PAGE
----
Nude photos from sessions with female friends are the principle departure I make from my photographic haiku practice. Let me begin by saying I dislike most nude work by photographers. I rarely see anything I find original, and frequently it feels gimmicky.
But after years of taking pictures, when I turned 50, I decided to see what I would do photographically with a nude subject. With forced constraints from natural light and identical setup — nominal props or costumes— in my small sparse apartment, they were always a creative challenge.
While I started with a hired model, very quickly these shoots became a collaborative project with my set of friends (and their friends). Over eight years, the few multiplied into a hundred. Most have returned multiple times.
Each woman volunteered for different reasons. Each wanted to explore some aspect of her femininity and sexuality. While some got in touch with their innate exhibitionism, most pushed through a million paralyzing fears of being seen and judged. But they were curious to see how I’d see them. Engineers, lawyers, moms, artists, doctors, educators, and entrepreneurs, they decided to try this with me. Images are anonymous largely because no one wanted to deal with the consequences of being photographed nude.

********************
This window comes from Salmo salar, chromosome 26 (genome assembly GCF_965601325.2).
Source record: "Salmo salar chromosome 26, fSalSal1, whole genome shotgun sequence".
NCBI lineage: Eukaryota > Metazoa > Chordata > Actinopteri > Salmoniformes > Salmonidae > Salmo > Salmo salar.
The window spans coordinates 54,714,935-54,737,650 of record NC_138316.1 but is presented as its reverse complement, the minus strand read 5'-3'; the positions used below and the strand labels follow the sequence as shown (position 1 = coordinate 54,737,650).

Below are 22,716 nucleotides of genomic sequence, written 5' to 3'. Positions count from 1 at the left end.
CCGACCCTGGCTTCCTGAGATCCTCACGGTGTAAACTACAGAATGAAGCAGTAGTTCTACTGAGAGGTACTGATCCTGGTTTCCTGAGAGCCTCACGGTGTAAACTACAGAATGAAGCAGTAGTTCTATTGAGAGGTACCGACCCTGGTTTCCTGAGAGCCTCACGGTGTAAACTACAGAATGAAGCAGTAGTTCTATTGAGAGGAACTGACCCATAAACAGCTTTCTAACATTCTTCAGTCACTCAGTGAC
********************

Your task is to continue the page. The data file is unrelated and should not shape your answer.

Said one model: “There was a desire to capture a beautiful moment, relatively organically, the way bodies move through space naturally.”
Even though the photos are fully improvisational, they are not “pure” scenes I just stumbled across; consequently I exclude them from the set of photographic haiku. Still, they are extremely personal, and embrace many of the aesthetic properties of simplicity, a bit of mystery, and wabi sabi.
I believe that the camera is an energy modulator — it takes the wholeness and intensity of things “out there” and it funnels it down through a little frame to me, where I can digest it safely.
The phenomenon is widely observed. War photographers are sometimes killed in battles when they’ve stood up in the middle of firefights. They…